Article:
There are many ways to be a good listener, but one of the best techniques is also one of the easiest. Just take a deep breath.

In a recent post for Psychology Today, Kenneth Miller reminds his readers of therapist Richard Carlson’s timeless advice from his bestseller Don't Sweat the Small Stuff ... and It's All Small Stuff:

Before you respond in a conversation, take a breath. Not an enormous, loud, obvious breath that screams out ‘I am trying a new technique for better listening!’ No, just a normal, simple, ordinary breath. That’s it. The whole technique, right there.

Psychologists have repeatedly found that listening (particularly what's called "active listening") is integral to effective communication. One 2017 study found that people were better at identifying others’ emotions if they were just listening to their voices, rather than seeing them talk as well. Other research has found that people who listen to their partners with the aim of understanding the other person have more satisfying relationships than people who listen with the aim of formulating a response.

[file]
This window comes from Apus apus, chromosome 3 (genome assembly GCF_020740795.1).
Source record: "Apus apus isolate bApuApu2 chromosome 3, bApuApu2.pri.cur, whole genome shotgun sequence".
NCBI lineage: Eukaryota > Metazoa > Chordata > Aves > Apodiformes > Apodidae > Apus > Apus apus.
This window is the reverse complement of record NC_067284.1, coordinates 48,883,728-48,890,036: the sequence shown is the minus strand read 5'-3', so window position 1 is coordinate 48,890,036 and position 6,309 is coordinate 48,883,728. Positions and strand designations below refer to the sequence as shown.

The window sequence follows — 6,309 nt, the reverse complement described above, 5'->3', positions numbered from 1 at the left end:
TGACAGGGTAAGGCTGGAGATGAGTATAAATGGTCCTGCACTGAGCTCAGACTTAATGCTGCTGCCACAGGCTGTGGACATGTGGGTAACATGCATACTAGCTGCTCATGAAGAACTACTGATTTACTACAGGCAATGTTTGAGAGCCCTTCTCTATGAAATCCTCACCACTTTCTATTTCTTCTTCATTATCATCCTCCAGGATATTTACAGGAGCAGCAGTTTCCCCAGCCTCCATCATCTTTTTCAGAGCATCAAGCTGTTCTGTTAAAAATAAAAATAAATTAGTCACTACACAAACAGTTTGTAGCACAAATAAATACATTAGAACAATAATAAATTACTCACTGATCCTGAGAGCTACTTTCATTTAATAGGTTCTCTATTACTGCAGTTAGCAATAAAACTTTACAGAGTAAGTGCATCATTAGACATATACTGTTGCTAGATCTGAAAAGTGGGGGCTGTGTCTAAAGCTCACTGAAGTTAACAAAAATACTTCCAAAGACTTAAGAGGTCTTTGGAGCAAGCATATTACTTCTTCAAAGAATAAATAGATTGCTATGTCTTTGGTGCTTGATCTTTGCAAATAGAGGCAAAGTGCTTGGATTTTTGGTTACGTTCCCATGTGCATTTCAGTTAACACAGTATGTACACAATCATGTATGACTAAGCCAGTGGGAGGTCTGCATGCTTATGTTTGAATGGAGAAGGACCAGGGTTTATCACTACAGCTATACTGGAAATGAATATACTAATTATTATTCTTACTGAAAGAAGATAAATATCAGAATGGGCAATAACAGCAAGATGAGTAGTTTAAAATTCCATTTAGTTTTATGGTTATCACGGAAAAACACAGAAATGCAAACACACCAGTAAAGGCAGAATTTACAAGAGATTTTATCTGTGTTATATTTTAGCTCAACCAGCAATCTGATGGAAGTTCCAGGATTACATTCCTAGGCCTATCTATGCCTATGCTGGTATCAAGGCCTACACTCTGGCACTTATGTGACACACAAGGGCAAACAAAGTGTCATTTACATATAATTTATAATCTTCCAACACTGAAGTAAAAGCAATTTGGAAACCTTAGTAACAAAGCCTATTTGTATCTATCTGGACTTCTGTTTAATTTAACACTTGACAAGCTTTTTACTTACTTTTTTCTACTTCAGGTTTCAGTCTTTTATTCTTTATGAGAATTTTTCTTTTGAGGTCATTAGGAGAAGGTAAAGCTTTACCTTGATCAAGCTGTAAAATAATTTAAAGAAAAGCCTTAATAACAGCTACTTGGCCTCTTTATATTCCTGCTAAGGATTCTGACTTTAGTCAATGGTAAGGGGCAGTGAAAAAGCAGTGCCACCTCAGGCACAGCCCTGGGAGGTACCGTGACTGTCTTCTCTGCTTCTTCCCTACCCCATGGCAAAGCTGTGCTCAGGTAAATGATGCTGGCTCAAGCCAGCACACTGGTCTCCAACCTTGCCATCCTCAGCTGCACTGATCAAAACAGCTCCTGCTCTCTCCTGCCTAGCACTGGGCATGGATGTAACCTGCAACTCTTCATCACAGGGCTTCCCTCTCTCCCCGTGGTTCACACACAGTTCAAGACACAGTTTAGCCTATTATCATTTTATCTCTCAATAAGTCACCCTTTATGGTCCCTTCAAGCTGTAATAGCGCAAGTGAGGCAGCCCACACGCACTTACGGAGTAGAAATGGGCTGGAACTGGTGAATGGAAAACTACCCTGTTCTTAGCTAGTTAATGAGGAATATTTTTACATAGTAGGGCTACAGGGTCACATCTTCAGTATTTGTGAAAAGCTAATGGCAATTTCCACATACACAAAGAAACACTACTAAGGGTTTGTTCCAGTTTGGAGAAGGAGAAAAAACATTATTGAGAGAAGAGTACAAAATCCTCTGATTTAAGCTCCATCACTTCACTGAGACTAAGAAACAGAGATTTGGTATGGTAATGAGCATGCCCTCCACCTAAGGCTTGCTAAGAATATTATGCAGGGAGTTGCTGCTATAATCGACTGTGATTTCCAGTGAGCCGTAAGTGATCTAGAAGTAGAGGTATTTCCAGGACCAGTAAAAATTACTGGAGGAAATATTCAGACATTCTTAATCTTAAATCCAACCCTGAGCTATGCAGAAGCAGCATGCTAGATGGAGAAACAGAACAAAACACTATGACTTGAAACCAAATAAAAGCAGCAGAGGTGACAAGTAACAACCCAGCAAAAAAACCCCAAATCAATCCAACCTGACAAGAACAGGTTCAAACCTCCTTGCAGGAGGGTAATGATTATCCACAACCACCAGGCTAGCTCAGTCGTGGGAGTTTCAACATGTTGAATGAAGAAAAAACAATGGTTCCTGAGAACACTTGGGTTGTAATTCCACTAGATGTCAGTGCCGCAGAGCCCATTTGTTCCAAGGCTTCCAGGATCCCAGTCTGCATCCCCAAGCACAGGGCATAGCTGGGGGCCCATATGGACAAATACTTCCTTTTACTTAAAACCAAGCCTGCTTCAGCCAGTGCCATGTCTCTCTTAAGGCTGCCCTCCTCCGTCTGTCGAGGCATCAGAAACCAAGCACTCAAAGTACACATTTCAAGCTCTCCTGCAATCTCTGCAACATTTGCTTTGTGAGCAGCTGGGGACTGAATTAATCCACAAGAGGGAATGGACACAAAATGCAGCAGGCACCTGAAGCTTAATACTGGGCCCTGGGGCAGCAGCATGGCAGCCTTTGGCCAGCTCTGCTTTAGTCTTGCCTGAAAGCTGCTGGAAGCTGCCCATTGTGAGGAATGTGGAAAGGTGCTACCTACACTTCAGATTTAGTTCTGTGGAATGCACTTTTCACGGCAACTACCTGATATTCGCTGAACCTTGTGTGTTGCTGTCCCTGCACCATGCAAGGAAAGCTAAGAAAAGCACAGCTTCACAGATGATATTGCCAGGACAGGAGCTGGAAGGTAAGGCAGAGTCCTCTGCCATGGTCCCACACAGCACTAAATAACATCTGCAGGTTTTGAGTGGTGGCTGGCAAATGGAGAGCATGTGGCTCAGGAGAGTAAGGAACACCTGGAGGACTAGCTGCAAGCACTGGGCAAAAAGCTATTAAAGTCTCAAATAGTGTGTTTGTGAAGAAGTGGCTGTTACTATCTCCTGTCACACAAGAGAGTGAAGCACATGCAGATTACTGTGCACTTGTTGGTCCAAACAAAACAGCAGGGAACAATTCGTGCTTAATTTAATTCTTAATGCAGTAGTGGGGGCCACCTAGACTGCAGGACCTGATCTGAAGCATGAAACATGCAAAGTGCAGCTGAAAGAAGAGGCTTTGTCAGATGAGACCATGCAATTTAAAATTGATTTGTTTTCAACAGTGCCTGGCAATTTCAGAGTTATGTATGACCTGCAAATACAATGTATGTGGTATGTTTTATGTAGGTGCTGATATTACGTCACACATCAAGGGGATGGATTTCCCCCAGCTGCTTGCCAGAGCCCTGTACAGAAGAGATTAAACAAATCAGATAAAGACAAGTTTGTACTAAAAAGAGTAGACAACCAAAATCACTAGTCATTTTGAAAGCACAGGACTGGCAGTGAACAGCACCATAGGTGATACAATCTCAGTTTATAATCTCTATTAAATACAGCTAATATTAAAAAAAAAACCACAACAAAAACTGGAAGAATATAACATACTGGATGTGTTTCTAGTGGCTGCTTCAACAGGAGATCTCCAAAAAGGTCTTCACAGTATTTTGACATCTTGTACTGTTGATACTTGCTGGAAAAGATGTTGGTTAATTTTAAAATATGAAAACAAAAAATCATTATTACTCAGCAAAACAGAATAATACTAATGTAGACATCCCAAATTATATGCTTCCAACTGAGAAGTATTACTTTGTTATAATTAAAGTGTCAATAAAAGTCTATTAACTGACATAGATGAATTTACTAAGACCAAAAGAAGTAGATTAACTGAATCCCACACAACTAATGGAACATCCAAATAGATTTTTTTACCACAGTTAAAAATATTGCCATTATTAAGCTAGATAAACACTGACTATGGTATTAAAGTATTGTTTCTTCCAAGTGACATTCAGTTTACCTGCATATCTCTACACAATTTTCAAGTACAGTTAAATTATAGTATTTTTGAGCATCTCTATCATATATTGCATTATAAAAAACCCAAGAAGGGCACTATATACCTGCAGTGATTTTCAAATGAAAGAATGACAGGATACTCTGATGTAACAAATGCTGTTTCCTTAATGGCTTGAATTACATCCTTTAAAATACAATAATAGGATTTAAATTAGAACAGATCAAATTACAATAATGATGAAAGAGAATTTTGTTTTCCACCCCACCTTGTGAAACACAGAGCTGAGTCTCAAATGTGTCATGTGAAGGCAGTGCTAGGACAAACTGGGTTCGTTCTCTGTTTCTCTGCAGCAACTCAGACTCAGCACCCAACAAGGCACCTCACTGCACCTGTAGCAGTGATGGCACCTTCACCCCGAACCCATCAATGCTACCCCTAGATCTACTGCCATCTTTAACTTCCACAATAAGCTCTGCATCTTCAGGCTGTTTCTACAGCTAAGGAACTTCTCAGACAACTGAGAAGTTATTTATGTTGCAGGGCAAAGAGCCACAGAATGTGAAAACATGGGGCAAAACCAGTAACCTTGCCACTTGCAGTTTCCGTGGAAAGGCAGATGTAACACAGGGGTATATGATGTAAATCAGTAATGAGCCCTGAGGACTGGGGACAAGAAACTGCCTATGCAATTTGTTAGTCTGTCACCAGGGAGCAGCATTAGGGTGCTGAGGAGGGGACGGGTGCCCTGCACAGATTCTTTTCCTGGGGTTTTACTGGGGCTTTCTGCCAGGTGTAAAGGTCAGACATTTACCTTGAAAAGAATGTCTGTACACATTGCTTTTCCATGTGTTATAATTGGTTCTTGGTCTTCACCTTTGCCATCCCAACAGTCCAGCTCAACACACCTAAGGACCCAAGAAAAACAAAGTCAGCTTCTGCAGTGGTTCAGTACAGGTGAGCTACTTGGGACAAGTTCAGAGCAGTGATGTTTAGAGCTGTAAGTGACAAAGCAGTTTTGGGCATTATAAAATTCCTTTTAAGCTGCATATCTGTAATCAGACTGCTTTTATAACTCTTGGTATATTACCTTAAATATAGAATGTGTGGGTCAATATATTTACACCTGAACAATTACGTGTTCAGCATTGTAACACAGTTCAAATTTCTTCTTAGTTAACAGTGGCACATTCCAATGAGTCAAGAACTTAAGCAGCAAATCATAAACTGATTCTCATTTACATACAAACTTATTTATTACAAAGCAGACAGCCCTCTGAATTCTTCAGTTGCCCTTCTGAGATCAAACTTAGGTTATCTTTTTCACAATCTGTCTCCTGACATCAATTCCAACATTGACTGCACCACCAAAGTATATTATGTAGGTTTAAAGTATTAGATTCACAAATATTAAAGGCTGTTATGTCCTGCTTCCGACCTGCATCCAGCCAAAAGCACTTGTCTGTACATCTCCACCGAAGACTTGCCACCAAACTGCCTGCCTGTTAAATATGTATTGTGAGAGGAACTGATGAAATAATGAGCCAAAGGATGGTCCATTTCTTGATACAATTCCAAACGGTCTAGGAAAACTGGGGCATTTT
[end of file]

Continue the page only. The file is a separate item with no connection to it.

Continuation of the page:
But it’s not just conversations between friends that can benefit from gaps in the dialogue. Ask any journalist for tips on interviewing, and they’re sure to mention a similar idea—embracing the silence, even if it’s awkward. While this can sometimes be framed as a way to trick closed-off interview subjects into filling the silence themselves, it’s also just a good conversational technique, no matter who you’re talking to.

“Most people need some time to grapple with their thoughts and formulate responses,” a guide to reporting on CNN’s website advises. “It's on you to give them that space. You don't know what memories or ideas are going through their minds, and if you jump in too quickly, you might miss a gem.” That’s true whether you’re having a professional conversation or gabbing with your best friend.

So the next time you’re trying to be there for someone as they tell you about their problems or confide in you, just remember: Breathe. As a bonus, you’ll probably feel a lot more relaxed, too.

[h/t Psychology Today]